Gnomes and Chimps

Why are we getting things so wrong? The country cannot agree on basic facts and it seems we have lost the ability to communicate with each other. We have even bigger problems though. Namely the extinction of the whole species due to climate change. More worrying than this, is the number of animal species going extinct every day. Some estimates say 200 species are going extinct every single day.

Before humans, animals existed without destroying the entire world. It may be tempting, in this way, to view humans as exceptional. However, most of us don’t have much control of the world we are destroying. As a result, many of us are making myths to explain our present conditions.

In an age like this we should turn to linguist Noam Chomsky for wisdom. Mr. Chomsky sees the fake news era going back to the very companies that are condemning it now: “Huge amounts of capital are expended every year to try to undermine markets… by creating uninformed consumers making irrational choices; and driving them to consumerism – which atomises [society] – rather than serious things. That’s what ought to be taught in economics courses: massive efforts by the business community to undermine markets.”

Even a “neutral” free market ideologue has to ask how well an economy is working when we are consuming everything based on a lie. Now politics itself has been reduced to a brand. As a result, people are governed by their emotions, rather than their reason.

In spite of our spectacular failures, Chomsky resists human exceptionalism. Take the case of Nim Chimpsky, a poor chimpanzee named after Chomsky who was cruelly raised as if he was a human as an experiment. The rest of the chimp’s humanity was how well the chimp could mimic human language.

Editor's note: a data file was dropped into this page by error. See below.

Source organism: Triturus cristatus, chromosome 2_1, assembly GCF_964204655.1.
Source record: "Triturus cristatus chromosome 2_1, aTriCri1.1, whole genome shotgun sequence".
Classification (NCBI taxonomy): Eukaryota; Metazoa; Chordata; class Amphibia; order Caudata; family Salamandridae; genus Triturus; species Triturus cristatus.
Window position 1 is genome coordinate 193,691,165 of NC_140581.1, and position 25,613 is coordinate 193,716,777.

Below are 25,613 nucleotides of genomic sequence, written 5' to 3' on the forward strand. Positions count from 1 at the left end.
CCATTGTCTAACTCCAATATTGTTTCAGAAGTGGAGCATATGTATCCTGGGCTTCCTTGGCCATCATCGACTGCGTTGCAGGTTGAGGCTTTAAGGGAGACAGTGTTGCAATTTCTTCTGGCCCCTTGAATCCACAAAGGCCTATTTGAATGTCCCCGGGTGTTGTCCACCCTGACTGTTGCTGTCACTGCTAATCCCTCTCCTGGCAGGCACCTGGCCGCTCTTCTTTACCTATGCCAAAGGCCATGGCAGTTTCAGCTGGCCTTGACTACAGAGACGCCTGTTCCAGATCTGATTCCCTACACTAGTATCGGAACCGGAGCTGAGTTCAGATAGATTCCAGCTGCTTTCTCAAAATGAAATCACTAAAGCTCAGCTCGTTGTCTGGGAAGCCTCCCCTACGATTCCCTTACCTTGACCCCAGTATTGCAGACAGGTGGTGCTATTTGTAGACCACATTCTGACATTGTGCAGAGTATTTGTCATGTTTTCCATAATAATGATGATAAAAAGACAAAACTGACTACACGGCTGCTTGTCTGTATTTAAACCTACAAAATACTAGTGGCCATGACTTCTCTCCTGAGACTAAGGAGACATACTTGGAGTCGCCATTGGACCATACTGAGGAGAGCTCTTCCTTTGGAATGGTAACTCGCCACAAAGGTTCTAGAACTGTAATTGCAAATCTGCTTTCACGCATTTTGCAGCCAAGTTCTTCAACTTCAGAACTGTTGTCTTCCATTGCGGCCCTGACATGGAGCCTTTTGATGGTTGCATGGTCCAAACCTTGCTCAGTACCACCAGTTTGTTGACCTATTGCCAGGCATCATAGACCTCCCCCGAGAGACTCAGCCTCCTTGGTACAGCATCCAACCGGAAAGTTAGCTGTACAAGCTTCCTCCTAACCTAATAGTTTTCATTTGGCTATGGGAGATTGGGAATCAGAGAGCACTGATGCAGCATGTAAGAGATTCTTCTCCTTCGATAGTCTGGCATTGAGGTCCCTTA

Chomsky is not impressed by this: “It’s all totally meaningless, so I don’t participate in the debate. Humans can be taught to do a fair imitation of the complex bee communication system. That is not of the slightest interest to bee scientists, who are rational, and understand something about science: they are interested in the nature of bees, and it is of no interest if some other organism can be trained to partially mimic some superficial aspects of the waggle dance. And one could of course not get a grant to teach grad students to behave like imperfect bees.”

Are we now in a new age of human communication, one that can’t be measured against other times in human history, much less against the communication of animals? Are we now speaking the language of extinction? Are we just mimicking human communication?

The nature of our mimicking would be recalling cues in the language in order to get a certain part of the population to emotionally react, rather than using the language honestly to convey its true meaning. Language’s utility then would be not in its relation to objective truth but rather its ability to market a subjective truth. The point in which somebody would act on the language they heard would only be in relation to how much it stirred them up.

In this way, we are getting further away from animal communication. We are overwhelmed with stimulation and symbols for greater meanings we aren’t reflecting on. A material good is no longer only itself, just as a material fact is no longer itself. It rather is mediated through an ever-expanding alienation from the natural world, in which hundreds of species die a day, only to be replaced by an arbitrary good tied to abstract meaning.

As we lose control of our lives we don’t recognize ourselves or our neighbors. The decisions we make become foreign to us and we desperately need others to be like the self we cannot grasp. We cannot communicate with ourselves or others and even our bonds become mysterious and tenuous. Noam Chomsky lets us know we are killing ourselves but that language is too plain, too painful for the circus at the end of the world.

Nick Pemberton writes and works from Saint Paul, Minnesota. He loves to receive feedback at pemberton.nick@gmail.com 

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